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Marvel's Agents of SHIELD analysis: Fandom, ratings, and longevity


No doubt it'll be shielded from cancellation for a long time yet...

Marvel's Agents of S.H.I.E.L.D. analysis: Fandom, ratings, and longevity

Marvel's Agents of SHIELD premiered on ABC last night, and got great ratings, to the delight of Whedonites everywhere, followed by a kind of bemused disbelief and a lurking suspicion of sudden, stabby cancellation. Numfar! Do the Dance of Joy! Followed by the Dance of Confusion, and then the Dance of Apprehension!

EW reports that the show received:

"11.9 million viewers and a 4.6 adults 18-49 rating. That makes S.H.I.E.L.D. TV's highest-rated drama debut in nearly four years (since ABC's V premiere in November, 2009)."

And also:

"...trouncing the return of NCIS in the demo (3.4), though obviously losing among total viewers (19.4 million)."

Or, in other words, 'Yo, ABC's MAoS got 11.9 mil and trounced NCIS with a 4.6 versus 3.4 in the demo!' (Is that a language you're speaking?)

But it seems the daydream's real. After his last three (of four) TV series were cancelled despite being awesome, Joss Whedon has now written and directed the third-highest grossing film of all time (not inflation-adjusted) with The Avengers, and has just launched a TV show that's a massive hit.

Though most Whedon fans have, by this point, been imprinted to expect that happiness for something they love will swiftly and inevitably be followed by tragedy, it doesn't always have to be the case. Joss Whedon himself is getting tired of the 'Joss Whedon kills characters' meme, so maybe it's time to retire it, except perhaps in a clearly nuanced and self-deprecatingly ironic way.

Similarly, while cancellation jokes can be funny, we're reaching a point in the Joss Whedon's career where Homer Simpson's maxim, “It's funny 'cause it's true” may no longer apply. By all means, keep making jokes that are funny, but as a fandom, let's not get caught up in bitterness and despair. It's time for Whedonites to learn to be able to simply celebrate good news wholeheartedly.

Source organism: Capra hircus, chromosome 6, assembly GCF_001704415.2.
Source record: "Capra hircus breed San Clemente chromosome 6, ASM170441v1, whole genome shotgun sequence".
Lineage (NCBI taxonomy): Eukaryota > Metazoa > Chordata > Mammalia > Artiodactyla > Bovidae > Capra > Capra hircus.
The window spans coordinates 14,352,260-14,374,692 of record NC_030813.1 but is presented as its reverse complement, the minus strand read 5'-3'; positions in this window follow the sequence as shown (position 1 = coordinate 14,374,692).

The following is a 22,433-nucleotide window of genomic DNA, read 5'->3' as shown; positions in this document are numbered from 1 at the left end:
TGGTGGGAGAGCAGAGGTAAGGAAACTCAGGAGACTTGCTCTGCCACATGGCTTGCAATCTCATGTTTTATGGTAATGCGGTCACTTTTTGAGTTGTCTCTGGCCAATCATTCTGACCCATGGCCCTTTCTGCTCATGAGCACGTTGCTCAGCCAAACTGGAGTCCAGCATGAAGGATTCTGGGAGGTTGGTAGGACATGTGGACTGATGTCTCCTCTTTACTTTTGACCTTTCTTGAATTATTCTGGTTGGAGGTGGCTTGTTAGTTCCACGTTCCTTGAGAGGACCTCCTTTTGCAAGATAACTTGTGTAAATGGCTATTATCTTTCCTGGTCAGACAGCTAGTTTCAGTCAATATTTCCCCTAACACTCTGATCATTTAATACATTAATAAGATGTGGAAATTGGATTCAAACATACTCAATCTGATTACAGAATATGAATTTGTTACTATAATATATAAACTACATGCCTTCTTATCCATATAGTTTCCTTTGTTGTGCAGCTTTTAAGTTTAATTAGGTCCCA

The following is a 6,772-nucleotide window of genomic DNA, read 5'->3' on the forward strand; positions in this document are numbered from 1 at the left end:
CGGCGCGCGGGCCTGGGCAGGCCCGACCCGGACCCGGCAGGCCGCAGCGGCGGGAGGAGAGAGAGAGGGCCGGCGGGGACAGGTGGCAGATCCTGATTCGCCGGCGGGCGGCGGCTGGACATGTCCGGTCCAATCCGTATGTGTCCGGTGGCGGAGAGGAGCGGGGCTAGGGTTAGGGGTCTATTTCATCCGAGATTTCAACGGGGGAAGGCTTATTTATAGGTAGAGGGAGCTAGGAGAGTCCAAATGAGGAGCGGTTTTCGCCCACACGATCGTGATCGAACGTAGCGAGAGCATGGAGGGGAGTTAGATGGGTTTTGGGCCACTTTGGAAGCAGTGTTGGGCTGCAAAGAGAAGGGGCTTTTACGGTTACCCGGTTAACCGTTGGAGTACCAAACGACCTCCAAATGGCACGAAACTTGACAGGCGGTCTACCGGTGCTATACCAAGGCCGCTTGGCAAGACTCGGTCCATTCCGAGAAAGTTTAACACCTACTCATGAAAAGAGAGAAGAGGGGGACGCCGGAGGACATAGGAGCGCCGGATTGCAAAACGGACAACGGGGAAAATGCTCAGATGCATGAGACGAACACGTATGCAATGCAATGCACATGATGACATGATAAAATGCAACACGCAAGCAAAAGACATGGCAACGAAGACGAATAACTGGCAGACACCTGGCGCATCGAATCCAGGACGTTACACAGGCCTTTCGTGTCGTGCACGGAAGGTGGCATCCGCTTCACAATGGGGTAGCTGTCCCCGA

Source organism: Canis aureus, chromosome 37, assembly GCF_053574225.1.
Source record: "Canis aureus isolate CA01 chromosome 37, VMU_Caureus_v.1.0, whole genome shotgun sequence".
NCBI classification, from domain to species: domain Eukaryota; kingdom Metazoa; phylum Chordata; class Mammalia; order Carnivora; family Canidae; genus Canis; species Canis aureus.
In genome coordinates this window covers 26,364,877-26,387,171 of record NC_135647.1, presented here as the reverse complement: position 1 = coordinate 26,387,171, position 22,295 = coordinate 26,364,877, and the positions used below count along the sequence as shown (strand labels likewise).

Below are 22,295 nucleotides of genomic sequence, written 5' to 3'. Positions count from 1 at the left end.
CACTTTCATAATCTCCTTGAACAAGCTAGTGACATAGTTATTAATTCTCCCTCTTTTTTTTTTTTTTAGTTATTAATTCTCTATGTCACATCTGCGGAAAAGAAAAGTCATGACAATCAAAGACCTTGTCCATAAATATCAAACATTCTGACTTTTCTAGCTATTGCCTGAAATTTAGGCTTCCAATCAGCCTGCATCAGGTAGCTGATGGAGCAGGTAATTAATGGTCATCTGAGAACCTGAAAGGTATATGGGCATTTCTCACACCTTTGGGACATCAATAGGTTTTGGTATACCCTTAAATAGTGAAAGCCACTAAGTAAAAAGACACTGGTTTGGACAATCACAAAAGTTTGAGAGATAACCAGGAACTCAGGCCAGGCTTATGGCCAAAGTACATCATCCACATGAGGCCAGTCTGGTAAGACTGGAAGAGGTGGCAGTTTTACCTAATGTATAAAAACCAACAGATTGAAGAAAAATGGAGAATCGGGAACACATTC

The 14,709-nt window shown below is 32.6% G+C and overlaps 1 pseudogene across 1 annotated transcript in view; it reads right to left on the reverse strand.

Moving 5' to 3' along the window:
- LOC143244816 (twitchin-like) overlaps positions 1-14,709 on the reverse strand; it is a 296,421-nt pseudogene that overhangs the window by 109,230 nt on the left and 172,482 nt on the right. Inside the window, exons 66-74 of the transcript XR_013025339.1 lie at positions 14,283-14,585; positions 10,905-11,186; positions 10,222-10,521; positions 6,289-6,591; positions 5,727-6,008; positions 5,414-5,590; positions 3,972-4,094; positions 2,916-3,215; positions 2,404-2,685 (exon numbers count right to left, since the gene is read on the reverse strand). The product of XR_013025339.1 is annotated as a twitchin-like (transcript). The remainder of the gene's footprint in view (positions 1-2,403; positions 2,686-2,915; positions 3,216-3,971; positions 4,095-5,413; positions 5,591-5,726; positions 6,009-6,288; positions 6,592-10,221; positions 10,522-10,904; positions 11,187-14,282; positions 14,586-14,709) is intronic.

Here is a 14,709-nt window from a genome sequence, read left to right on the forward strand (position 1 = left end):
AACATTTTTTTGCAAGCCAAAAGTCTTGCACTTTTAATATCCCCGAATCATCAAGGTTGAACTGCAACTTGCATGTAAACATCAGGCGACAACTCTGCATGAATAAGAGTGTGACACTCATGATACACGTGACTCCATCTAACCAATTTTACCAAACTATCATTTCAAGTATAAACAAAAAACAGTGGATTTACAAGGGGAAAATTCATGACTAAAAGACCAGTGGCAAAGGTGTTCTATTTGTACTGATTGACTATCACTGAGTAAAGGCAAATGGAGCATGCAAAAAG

The show hasn't hit the UK yet, but it will no doubt prove to be one of the best pilots in the history of ever, along with Serenity, Echo, Wash, and possibly Melinda May. (Disclaimer: This is technically speculation based simply on the calibre of talent involved, and the concept of the show, and the trailers and posters and suchlike, and the fact that it looks awesomely awesome; an opinion which may be subject to, informed Whedonite assessment.)

Of course, Joss Whedon's take on ratings success, as he's said to EW, is that he's happy for the show and everyone involved, but it's not ultimately about the numbers. As any Whedonite knows, any Joss Whedon project is all about the characters, and making people care about them.

Joss Whedon has said that he'd rather have a show that 100 people need to watch than one that 1000 people want to watch. In other words, 'love' is much better than 'like'. So the question is, the viewers may enjoy the show, but do they marvel at it?

(Perhaps there's another way of measuring a show's success, taking into account its creative merits and connection with the audience. 'I'm reading ten Squees on the Whedon scale!', for instance.)

At any rate, as Joss has alluded to when talking to EW, good ratings mean a good show is more likely to continue. Yay! Yay for longevity! (Especially in terms of the terrifically nuanced and affecting character arcs allowed for; one of Joss Whedon's specialities.)

To paraphrase Anton Ego from Pixar's Ratatouille, 'A toast to its non-cancellation'...

(Toast, with shawarma?)


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